I don't have a strong math background (engineering math) so I am at a bit of a disadvantage here but I have been trying to learn the broad strokes of Category Theory to help get a fuller picture of some of the Functional programming languages I use (Haskell, Scala, F#, etc.).

I am reading 'An Introduction to Category Theory' by Harold Simmons and ran into something in the first chapter regarding Monoids that leaves me a bit confused.

He states that a Monoid is a structure $(R, *, 1)$ where $R$ is a set, $*$ is a binary operation on $R$ and $1$ is an element of $R$ that functions as an identity element. So far, so good.

He goes on to state that a monoid morphism between two monoids:

$$p: R \to S$$

is a function that respects the structure of the monoids. He then explains that this means:

$$p(r*s) = p(r) * p(s),\quad\mathrm{and}\quad p(1) = 1$$

where $r$ and $s$ are elements of $R$.

The question I have is that this seems to make certain assumptions: specifically, that $R$ and $S$ are the same monoid. I say this since $p(r)$ is a morphism from $R$ to $S$ and $*$ is defined for $R$, but not necessarily for $S$.

Have I missed something here?

  • 2
    $\begingroup$ I find it a bit ironic that you are a Haskell user... notice how the author is simply using overloading (i.e. he uses $1$ for both $1_R$ and $1_S$ etc.) plus type inference to determine which overload to choose... exactly how Haskell does this stuff (think of the literal 1 that can be both 1 :: Int and 1 :: Float or something else, but if the compiler can infer the type you don't have to specify it). In Haskell you'd still write that p is a monoid morphism if it satisfies: p (mappend r s) == mappend (p r) (p s). $\endgroup$
    – Bakuriu
    Jul 4 '15 at 12:39
  • $\begingroup$ Yeah, I see that now. I wasn't thinking like a compiler. $\endgroup$
    – melston
    Jul 5 '15 at 16:00

A more detailed way to write the statment (i.e. without abuse of notation) would be the following:

Let $(R,*_R,1_R)$ and $(S,*_S,1_S)$ be two monoids, then a function $p:R\to S$ is called a monoid morphism if for any $r_1,r_2\in R$ $$p(r_1*_Rr_2) = p(r_1)*_Sp(r_2)$$ and $$p(1_R) = 1_S.$$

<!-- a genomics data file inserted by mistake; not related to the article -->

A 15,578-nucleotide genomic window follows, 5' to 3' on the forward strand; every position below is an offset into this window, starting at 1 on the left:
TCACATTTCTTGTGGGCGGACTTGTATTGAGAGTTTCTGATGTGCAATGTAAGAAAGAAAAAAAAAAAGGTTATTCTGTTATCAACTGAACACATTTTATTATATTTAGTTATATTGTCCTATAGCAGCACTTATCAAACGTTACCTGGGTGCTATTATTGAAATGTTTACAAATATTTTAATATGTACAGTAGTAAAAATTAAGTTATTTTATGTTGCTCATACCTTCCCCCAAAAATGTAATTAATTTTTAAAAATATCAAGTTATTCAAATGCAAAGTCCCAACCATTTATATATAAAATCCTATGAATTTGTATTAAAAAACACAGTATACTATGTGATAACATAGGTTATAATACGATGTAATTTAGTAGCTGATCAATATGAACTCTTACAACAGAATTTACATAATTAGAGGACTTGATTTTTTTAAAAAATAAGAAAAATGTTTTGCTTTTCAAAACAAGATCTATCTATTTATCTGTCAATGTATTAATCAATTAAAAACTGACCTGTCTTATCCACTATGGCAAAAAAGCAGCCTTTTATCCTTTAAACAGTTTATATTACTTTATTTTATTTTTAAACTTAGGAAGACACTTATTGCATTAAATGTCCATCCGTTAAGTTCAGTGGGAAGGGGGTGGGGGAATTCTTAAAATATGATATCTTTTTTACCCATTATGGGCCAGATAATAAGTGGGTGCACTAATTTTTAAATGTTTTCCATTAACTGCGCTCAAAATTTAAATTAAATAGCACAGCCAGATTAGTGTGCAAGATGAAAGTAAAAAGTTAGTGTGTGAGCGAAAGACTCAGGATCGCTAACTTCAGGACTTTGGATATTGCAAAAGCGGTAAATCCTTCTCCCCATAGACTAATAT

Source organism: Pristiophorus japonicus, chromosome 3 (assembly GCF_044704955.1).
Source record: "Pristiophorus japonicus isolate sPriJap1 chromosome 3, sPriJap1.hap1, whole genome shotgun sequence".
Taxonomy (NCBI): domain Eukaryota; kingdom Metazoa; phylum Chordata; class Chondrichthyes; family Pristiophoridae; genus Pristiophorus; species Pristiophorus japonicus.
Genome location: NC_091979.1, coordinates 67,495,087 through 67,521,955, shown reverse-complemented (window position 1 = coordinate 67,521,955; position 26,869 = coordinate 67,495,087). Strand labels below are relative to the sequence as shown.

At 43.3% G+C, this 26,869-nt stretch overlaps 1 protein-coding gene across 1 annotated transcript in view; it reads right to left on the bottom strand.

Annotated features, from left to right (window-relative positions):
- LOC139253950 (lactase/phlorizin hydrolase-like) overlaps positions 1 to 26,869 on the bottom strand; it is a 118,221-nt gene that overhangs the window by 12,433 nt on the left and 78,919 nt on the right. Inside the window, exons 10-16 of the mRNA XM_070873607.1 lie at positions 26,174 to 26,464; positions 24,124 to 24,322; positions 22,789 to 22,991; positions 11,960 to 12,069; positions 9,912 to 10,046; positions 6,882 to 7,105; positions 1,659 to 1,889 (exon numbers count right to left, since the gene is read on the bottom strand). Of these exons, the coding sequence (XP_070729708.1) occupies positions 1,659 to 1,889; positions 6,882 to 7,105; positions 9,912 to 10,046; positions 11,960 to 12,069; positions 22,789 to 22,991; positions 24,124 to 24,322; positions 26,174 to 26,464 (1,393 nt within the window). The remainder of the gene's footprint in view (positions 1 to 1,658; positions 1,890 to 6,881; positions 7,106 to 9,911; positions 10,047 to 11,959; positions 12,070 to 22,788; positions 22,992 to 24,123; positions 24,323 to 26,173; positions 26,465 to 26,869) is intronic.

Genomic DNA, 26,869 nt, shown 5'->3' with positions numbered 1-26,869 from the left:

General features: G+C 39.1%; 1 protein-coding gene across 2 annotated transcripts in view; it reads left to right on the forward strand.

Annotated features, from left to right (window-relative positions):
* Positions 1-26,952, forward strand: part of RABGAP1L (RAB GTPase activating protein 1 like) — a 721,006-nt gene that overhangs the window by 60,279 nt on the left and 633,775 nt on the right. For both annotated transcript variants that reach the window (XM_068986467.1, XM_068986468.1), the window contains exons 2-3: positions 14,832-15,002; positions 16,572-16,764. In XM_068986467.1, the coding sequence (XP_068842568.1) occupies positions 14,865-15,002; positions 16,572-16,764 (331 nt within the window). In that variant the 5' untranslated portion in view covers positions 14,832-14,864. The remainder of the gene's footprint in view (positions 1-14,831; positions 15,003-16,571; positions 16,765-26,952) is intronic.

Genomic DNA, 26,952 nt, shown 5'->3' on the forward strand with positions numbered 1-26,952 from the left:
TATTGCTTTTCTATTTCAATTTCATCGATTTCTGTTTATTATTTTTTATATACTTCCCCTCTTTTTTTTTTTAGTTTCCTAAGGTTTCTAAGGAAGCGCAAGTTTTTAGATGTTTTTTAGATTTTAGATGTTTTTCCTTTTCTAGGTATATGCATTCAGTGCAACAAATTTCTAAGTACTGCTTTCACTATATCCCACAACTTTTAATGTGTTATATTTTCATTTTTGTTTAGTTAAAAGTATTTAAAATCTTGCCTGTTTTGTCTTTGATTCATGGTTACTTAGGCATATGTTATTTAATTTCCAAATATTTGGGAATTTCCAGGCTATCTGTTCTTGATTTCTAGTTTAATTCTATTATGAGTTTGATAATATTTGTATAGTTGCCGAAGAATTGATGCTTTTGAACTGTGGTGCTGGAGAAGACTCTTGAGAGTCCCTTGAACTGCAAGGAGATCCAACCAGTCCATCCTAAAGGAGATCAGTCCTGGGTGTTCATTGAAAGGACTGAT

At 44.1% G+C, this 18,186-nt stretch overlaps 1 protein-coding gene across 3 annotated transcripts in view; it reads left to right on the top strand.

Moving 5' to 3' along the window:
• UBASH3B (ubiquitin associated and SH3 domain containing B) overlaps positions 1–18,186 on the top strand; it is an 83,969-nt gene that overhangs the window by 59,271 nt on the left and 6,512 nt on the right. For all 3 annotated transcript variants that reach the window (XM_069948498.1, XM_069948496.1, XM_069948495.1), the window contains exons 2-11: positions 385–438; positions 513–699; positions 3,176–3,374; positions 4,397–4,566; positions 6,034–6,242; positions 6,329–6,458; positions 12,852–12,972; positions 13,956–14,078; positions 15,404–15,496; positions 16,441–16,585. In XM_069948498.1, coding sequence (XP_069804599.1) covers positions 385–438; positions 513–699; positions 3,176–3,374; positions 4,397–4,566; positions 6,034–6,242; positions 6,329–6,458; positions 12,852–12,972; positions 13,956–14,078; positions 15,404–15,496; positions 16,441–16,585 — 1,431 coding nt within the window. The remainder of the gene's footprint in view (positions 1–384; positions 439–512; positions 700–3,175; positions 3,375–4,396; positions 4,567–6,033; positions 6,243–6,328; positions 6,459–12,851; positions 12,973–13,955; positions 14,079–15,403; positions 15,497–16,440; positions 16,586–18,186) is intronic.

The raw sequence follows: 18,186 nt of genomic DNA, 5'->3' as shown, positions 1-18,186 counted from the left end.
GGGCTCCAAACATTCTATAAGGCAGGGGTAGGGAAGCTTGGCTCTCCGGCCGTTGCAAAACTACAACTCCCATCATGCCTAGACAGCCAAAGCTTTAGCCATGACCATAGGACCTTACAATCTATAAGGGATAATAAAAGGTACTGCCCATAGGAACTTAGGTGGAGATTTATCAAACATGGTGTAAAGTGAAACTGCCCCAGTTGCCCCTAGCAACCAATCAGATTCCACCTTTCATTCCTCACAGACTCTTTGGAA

However, in most sources the subscript indicating the monoid we're in is left away to ease notation, as it is assumed that the reader can easily deduce it. You'll get used to it, don't worry.


This is what a mathematician might call abuse of notation and what a computer scientist might call overloading: the * symbol is being used to denote the monoid operation in both $R$ and $S$.

  • 1
    $\begingroup$ That was what I suspected but didn't think I could just assume it was so. So, apparently, the identity element is the same in both monoids as well? $\endgroup$
    – melston
    Jul 3 '15 at 18:11
  • 1
    $\begingroup$ @melston: no, that's just another abuse of notation. $\endgroup$ Jul 3 '15 at 18:12
  • 1
    $\begingroup$ So maybe I don't understand after all. The * symbol represents <the> monoid operation in both R and S? Or does it represent the monoid operation in R and (a possibly different) monoid operation in S? $\endgroup$
    – melston
    Jul 3 '15 at 18:16
  • 4
    $\begingroup$ @melston: the latter. $\endgroup$ Jul 3 '15 at 18:26

Why not write this out in Haskell! The monoid type class is defined as

class Monoid m where
  mempty :: m          -- Simmons calls this `1`
  (<>) :: m -> m -> m  -- aka `*`. (Or `mappend`.)

If now the types R and S are monoids, i.e.

instance Monoid R where { ... }
instance Monoid S where { ... }

then a function p :: R -> S is a monoid morphism if p (a<>b) ≡ p a <> p b, and p mempty ≡ mempty. Or, with explicit type annotations,

p (a<>b :: R) :: S
    ≡ (p a :: S) <> (p b :: S)
p (mempty :: R) ≡ (mempty :: S)

Note that the instantiations of <> and mempty belong to different instances of the monoid methods: on the LHS, it's the Monoid R instance, on the RHS it's the Monoid S instance. (Haskell's HM type system infers this by itself, if you don't write out the type signatures explicitly.)

  • $\begingroup$ I believe it would be clearer if you also point out that the Haskell compiler is able to automatically infer the types of the instantiations, since this is what was expected by the author of the book from the reader. $\endgroup$
    – Bakuriu
    Jul 4 '15 at 12:43

Your Answer

By clicking “Post Your Answer”, you agree to our terms of service, privacy policy and cookie policy

Not the answer you're looking for? Browse other questions tagged or ask your own question.